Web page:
At this point, we are happy to form common cause with the unknown, including formerly known racists who had oppressed us. Or join forces with those with racist ancestry like the KKK to call those who disagree with them racist!

Consider those who we easily connect to the segregationists of the past and note how our history has been reframed. Democrats or Republicans?

Our fight against the racist was because of slavery and all that emanated from it . Slavery, by definition, was what others did to black people. No other race came close to the suffering experienced here. Whites, Arabs, Muslims, Christians and many were guilty of slavery.

So the use of the term “racist” must be rooted to and associated with the black cause. This was what the Civil Rights marches were about. It was a drive to end the disadvantages in black lives. But now we have “diversity” as the rallying call!


Imagine, we march for integration only to end up at the wall of diversity!

Diversity is what social scientist call “otherness.” Deliberate or not, it came at the tail end of the civil rights movement. The term covers all grivances, regardless of skin color.  By shifting the focus from genuine black issues, diversity has created a voter gold mine and enlarged voting rosters for liberal Democrats.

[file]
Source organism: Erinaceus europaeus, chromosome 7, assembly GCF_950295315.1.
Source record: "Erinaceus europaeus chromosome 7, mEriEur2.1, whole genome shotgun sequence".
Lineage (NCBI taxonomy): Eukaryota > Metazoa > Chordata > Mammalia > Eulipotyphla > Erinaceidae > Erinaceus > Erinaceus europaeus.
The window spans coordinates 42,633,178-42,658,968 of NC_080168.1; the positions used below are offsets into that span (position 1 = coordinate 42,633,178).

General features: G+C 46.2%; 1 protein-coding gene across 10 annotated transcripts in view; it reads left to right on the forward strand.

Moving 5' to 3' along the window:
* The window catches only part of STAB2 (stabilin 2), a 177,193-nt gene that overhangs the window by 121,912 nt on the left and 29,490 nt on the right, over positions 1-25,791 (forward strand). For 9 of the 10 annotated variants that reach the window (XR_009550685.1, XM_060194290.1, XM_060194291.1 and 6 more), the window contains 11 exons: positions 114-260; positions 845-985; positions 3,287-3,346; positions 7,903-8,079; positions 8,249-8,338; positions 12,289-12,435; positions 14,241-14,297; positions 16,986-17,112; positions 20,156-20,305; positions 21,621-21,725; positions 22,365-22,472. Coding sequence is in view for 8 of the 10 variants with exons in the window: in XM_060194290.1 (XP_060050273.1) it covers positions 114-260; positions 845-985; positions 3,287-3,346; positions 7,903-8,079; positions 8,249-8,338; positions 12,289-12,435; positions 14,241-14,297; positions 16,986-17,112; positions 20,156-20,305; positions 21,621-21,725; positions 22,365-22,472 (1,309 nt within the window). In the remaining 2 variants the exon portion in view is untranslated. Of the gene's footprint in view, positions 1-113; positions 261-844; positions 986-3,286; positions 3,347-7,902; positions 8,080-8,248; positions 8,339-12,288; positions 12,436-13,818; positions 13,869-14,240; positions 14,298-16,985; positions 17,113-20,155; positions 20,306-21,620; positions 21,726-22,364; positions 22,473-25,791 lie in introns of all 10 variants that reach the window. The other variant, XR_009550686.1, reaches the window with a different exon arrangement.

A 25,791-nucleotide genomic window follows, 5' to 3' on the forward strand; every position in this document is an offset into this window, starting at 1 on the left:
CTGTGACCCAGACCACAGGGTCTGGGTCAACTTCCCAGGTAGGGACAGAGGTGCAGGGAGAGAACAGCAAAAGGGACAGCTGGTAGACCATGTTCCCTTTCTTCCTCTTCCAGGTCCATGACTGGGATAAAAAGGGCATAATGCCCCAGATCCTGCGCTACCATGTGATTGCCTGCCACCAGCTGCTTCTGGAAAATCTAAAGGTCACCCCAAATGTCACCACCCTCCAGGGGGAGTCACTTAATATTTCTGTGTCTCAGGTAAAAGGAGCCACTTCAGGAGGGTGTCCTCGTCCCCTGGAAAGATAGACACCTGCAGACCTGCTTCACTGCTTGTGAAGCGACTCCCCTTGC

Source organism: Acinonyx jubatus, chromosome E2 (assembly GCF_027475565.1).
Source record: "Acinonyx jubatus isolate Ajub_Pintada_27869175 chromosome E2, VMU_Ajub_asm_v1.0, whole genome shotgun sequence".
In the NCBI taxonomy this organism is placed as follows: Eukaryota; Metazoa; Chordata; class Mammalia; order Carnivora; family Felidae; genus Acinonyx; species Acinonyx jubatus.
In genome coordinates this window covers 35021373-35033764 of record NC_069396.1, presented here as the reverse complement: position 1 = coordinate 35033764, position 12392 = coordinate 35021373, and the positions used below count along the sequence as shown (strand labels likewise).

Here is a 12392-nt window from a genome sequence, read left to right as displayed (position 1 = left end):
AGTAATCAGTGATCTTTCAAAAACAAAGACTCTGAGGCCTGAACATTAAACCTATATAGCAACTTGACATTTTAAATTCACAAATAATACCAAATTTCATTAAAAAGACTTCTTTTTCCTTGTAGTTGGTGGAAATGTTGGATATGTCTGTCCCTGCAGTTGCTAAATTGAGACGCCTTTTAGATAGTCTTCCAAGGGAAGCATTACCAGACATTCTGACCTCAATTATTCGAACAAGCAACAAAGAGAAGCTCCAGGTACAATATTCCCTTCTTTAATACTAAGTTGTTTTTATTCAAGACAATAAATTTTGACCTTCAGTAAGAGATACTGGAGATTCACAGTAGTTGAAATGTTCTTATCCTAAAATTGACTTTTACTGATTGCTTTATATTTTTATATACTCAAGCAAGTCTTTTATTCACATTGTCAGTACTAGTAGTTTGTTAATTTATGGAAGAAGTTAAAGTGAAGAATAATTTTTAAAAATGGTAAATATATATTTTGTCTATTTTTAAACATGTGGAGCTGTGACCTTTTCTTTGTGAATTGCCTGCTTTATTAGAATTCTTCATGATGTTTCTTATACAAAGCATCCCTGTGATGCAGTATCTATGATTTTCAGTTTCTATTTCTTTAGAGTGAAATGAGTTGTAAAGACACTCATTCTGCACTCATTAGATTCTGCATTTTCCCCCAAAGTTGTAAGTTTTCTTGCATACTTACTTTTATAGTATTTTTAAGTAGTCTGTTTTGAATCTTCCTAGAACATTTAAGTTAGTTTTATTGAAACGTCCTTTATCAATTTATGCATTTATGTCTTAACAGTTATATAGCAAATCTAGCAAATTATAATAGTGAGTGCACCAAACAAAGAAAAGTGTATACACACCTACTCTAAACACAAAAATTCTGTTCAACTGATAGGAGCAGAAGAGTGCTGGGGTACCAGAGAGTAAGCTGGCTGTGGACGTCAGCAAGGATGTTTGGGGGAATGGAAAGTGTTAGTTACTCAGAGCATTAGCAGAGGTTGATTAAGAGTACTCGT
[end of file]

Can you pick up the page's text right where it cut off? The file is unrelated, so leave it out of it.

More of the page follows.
But for us, there is a damage in the shift .  "Diversity” has now subsumed the discription of victims of traditional “racism.” And, its universal appeal is killing black civil rights issues in preference for those of others.

Worse, the sting of censure intended with the “racist” label has now been rendered less potent in the minds of many, including many Democrat liberals who have racist inclinations. Yet, with a knee jerk response, we accept the blending of the definitions!

So now, to call into question the behavior of some white Hispanics or Muslims means being racist for some blacks.  But must it be without considering first the issues at stake?

Note that in spite of the diversity penchant, the real racist intents and the practice of skin color based discriminations still do very much exist. Check the power stuctures of the Hispanic world, from media to government and political interest groups, and you will note that black faces are heavily absent in the arrangement.

Yet, the confusion about who is a racist has already fooled some of us because the new term "diversity," if nothing, is so politically fanciful.  But this opacity does not benefit us.  It only enhances the chances of the unscrupulous politician's ascent to power. 


But the simple fact is the definition for racism need not be mixed, academic, reframed or redefined. It is endemic to the very fabric of black life and the condition of where it is today and/or has been historically.

E. Ablorh-Odjidja, publisher,, Washington, DC, March 26, 2016
Permission to publish: Please feel free to publish or reproduce, with credits, unedited. If posted at a website, email a copy of the web page to . Or don't publish at all